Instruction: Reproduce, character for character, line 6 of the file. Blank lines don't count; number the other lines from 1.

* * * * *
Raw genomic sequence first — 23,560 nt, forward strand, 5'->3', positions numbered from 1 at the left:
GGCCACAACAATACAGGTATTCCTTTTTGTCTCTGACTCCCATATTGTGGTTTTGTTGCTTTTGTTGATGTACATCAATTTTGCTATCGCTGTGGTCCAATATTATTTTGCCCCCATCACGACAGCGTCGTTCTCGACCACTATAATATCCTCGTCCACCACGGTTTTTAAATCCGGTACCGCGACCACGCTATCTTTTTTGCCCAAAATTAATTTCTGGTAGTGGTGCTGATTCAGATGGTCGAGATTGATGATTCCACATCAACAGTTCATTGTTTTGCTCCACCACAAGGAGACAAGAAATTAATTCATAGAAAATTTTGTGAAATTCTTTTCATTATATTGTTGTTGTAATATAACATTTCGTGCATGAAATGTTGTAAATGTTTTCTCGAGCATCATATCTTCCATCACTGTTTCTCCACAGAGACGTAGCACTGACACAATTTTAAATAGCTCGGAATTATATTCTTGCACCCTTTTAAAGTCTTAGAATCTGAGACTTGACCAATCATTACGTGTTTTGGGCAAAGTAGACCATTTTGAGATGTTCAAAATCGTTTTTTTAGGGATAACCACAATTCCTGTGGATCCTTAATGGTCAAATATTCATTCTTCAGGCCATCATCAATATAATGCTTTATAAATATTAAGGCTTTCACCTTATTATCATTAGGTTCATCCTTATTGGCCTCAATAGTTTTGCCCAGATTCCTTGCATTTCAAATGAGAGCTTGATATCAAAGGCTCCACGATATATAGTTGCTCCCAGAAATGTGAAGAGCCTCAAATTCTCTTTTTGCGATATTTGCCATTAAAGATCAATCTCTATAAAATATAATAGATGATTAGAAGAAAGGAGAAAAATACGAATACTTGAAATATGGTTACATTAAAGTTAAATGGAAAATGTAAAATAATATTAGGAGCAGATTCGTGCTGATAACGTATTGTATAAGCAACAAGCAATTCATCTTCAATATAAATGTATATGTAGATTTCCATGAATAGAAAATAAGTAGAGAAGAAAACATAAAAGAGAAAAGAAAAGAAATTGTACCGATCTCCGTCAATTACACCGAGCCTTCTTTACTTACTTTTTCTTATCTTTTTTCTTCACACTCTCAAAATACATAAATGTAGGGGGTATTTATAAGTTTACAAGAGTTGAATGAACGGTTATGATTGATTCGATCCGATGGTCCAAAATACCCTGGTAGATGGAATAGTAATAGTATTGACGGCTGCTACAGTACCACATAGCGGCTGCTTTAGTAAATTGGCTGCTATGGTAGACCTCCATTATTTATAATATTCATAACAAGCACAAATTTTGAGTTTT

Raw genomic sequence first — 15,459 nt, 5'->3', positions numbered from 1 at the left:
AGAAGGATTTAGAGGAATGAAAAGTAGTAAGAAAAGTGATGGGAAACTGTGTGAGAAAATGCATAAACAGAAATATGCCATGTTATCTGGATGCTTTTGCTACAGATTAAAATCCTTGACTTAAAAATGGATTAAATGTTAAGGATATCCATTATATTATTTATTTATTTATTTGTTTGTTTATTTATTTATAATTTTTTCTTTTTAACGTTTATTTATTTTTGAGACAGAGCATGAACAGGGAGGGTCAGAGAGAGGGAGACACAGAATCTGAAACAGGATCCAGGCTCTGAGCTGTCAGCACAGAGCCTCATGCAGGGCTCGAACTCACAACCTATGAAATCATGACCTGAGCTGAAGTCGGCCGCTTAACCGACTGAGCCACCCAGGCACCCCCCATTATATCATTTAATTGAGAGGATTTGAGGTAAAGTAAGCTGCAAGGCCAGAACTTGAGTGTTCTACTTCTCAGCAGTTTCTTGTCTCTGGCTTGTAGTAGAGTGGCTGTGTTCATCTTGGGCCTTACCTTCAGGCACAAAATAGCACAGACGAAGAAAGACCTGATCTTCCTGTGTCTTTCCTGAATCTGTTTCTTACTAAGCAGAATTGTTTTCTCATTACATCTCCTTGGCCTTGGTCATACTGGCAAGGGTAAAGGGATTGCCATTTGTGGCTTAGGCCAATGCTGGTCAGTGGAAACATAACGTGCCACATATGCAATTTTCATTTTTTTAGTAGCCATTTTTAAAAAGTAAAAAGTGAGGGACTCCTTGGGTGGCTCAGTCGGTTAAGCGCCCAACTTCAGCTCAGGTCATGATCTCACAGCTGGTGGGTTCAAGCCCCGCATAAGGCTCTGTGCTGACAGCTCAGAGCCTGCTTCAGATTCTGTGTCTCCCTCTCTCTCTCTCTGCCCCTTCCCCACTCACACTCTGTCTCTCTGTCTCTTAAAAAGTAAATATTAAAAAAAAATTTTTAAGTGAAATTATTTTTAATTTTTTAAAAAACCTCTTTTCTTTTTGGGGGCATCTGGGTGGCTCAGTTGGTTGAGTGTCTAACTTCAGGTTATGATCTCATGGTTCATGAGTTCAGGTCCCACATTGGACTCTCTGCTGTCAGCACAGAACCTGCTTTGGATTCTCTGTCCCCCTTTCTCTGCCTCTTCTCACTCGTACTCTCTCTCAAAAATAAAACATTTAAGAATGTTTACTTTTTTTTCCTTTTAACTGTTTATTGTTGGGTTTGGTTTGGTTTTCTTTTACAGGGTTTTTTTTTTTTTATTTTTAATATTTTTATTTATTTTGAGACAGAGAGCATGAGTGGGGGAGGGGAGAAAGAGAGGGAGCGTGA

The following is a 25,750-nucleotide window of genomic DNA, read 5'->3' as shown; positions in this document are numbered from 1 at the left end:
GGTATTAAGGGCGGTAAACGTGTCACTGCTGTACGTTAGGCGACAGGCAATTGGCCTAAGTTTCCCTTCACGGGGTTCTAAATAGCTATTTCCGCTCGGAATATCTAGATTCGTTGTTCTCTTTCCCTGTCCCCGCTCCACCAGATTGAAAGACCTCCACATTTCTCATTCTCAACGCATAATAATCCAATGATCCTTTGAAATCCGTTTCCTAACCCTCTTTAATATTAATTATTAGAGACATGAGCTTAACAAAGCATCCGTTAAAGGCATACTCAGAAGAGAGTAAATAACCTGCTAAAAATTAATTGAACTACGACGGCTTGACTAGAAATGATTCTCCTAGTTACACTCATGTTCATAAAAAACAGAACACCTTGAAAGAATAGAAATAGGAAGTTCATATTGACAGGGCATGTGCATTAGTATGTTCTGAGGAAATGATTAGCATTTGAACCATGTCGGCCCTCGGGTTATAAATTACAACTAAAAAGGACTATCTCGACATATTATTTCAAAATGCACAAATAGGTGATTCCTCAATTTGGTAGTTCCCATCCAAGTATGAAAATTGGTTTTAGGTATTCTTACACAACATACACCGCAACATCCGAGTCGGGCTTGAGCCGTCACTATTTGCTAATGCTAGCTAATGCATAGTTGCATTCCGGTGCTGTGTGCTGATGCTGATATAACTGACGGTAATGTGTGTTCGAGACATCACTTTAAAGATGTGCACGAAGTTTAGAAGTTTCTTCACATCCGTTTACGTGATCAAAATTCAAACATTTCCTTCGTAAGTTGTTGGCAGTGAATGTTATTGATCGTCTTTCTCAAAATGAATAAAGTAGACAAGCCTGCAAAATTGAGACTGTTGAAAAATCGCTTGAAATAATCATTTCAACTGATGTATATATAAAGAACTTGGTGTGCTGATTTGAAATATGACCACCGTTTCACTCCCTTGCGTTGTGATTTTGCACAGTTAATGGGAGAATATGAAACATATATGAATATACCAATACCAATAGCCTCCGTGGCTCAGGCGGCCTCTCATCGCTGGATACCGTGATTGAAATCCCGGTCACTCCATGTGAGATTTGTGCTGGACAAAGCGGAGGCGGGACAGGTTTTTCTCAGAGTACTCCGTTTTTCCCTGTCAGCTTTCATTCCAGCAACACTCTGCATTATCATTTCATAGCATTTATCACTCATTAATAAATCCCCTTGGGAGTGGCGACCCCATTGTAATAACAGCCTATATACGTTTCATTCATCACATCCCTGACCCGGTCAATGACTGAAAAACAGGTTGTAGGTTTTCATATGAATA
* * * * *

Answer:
GGTATTAAGGGCGGTAAACGTGTCACTGCTGTACGTTAGGCGACAGGCAATTGGCCTAAGTTTCCCTTCACGGGGTTCTAAATAGCTATTTCCGCTCGGAATATCTAGATTCGTTGTTCTCTTTCCCTGTCCCCGCTCCACCAGATTGAAAGACCTCCACATTTCTCATTCTCAACGCATAATAATCCAATGATCCTTTGAAATCCGTTTCCTAACCCTCTTTAATATTAATTATTAGAGACATGAGCTTAACAAAGCATCCGTTAAAGGCATACTCAGAAGAGAGTAAATAACCTGCTAAAAATTAATTGAACTACGACGGCTTGACTAGAAATGATTCTCCTAGTTACACTCATGTTCATAAAAAACAGAACACCTTGAAAGAATAGAAATAGGAAGTTCATATTGACAGGGCATGTGCATTAGTATGTTCTGAGGAAATGATTAGCATTTGAACCATGTCGGCCCTCGGGTTATAAATTACAACTAAAAAGGACTATCTCGACATATTATTTCAAAATGCACAAATAGGTGATTCCTCAATTTGGTAGTTCCCATCCAAGTATGAAAATTGGTTTTAGGTATTCTTACACAACATACACCGCAACATCCGAGTCGGGCTTGAGCCGTCACTATTTGCTAATGCTAGCTAATGCATAGTTGCATTCCGGTGCTGTGTGCTGATGCTGATATAACTGACGGTAATGTGTGTTCGAGACATCACTTTAAAGATGTGCACGAAGTTTAGAAGTTTCTTCACATCCGTTTACGTGATCAAAATTCAAACATTTCCTTCGTAAGTTGTTGGCAGTGAATGTTATTGATCGTCTTTCTCAAAATGAATAAAGTAGACAAGCCTGCAAAATTGAGACTGTTGAAAAATCGCTTGAAATAATCATTTCAACTGATGTATATATAAAGAACTTGGTGTGCTGATTTGAAATATGACCACCGTTTCACTCCCTTGCGTTGTGATTTTGCACAGTTAATGGGAGAATATGAAACATATATGAATATACCAATACCAATAGCCTCCGTGGCTCAGGCGGCCTCTCATCGCTGGATACCGTGATTGAAATCCCGGTCACTCCATGTGAGATTTGTGCTGGACAAAGCGGAGGCGGGACAGGTTTTTCTCAGAGTACTCCGTTTTTCCCTGTCAGCTTTCATTCCAGCAACACTCTGCATTATCATTTCATAGCATTTATCACTCATTAATAAATCCCCTTGGGAGTGGCGACCCCATTGTAATAACAGCCTATATACGTTTCATTCATCACATCCCTGACCCGGTCAATGACTGAAAAACAGGTTGTAGGTTTTCATATGAATA